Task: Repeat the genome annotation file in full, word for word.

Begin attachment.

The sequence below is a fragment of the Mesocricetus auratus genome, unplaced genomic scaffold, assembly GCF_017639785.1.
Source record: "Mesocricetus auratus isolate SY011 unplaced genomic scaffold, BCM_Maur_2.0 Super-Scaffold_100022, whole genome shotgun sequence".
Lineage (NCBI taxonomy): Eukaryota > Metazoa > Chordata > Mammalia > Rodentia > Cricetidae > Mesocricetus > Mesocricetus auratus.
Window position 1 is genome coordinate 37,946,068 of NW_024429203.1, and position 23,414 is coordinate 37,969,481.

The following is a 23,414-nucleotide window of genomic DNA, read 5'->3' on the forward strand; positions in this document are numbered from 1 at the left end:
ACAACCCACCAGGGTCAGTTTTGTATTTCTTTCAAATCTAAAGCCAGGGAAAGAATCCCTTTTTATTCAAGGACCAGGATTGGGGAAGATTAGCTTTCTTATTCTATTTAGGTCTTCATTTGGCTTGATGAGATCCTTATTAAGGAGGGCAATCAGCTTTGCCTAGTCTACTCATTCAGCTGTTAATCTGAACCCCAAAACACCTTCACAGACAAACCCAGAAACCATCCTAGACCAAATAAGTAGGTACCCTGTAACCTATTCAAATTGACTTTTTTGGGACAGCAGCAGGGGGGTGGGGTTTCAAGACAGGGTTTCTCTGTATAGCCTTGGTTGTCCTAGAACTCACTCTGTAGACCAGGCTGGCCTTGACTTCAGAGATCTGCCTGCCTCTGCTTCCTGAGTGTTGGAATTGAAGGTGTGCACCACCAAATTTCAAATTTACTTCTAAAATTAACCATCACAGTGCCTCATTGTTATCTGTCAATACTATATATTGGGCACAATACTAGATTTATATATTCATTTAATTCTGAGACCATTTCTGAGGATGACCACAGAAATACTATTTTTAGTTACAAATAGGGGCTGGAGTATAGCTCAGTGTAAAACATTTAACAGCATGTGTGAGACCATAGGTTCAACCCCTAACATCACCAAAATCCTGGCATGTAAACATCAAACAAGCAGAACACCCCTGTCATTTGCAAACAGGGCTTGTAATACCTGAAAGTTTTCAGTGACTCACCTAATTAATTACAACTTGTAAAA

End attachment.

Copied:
The sequence below is a fragment of the Mesocricetus auratus genome, unplaced genomic scaffold, assembly GCF_017639785.1.
Source record: "Mesocricetus auratus isolate SY011 unplaced genomic scaffold, BCM_Maur_2.0 Super-Scaffold_100022, whole genome shotgun sequence".
Lineage (NCBI taxonomy): Eukaryota > Metazoa > Chordata > Mammalia > Rodentia > Cricetidae > Mesocricetus > Mesocricetus auratus.
Window position 1 is genome coordinate 37,946,068 of NW_024429203.1, and position 23,414 is coordinate 37,969,481.

The following is a 23,414-nucleotide window of genomic DNA, read 5'->3' on the forward strand; positions in this document are numbered from 1 at the left end:
ACAACCCACCAGGGTCAGTTTTGTATTTCTTTCAAATCTAAAGCCAGGGAAAGAATCCCTTTTTATTCAAGGACCAGGATTGGGGAAGATTAGCTTTCTTATTCTATTTAGGTCTTCATTTGGCTTGATGAGATCCTTATTAAGGAGGGCAATCAGCTTTGCCTAGTCTACTCATTCAGCTGTTAATCTGAACCCCAAAACACCTTCACAGACAAACCCAGAAACCATCCTAGACCAAATAAGTAGGTACCCTGTAACCTATTCAAATTGACTTTTTTGGGACAGCAGCAGGGGGGTGGGGTTTCAAGACAGGGTTTCTCTGTATAGCCTTGGTTGTCCTAGAACTCACTCTGTAGACCAGGCTGGCCTTGACTTCAGAGATCTGCCTGCCTCTGCTTCCTGAGTGTTGGAATTGAAGGTGTGCACCACCAAATTTCAAATTTACTTCTAAAATTAACCATCACAGTGCCTCATTGTTATCTGTCAATACTATATATTGGGCACAATACTAGATTTATATATTCATTTAATTCTGAGACCATTTCTGAGGATGACCACAGAAATACTATTTTTAGTTACAAATAGGGGCTGGAGTATAGCTCAGTGTAAAACATTTAACAGCATGTGTGAGACCATAGGTTCAACCCCTAACATCACCAAAATCCTGGCATGTAAACATCAAACAAGCAGAACACCCCTGTCATTTGCAAACAGGGCTTGTAATACCTGAAAGTTTTCAGTGACTCACCTAATTAATTACAACTTGTAAAA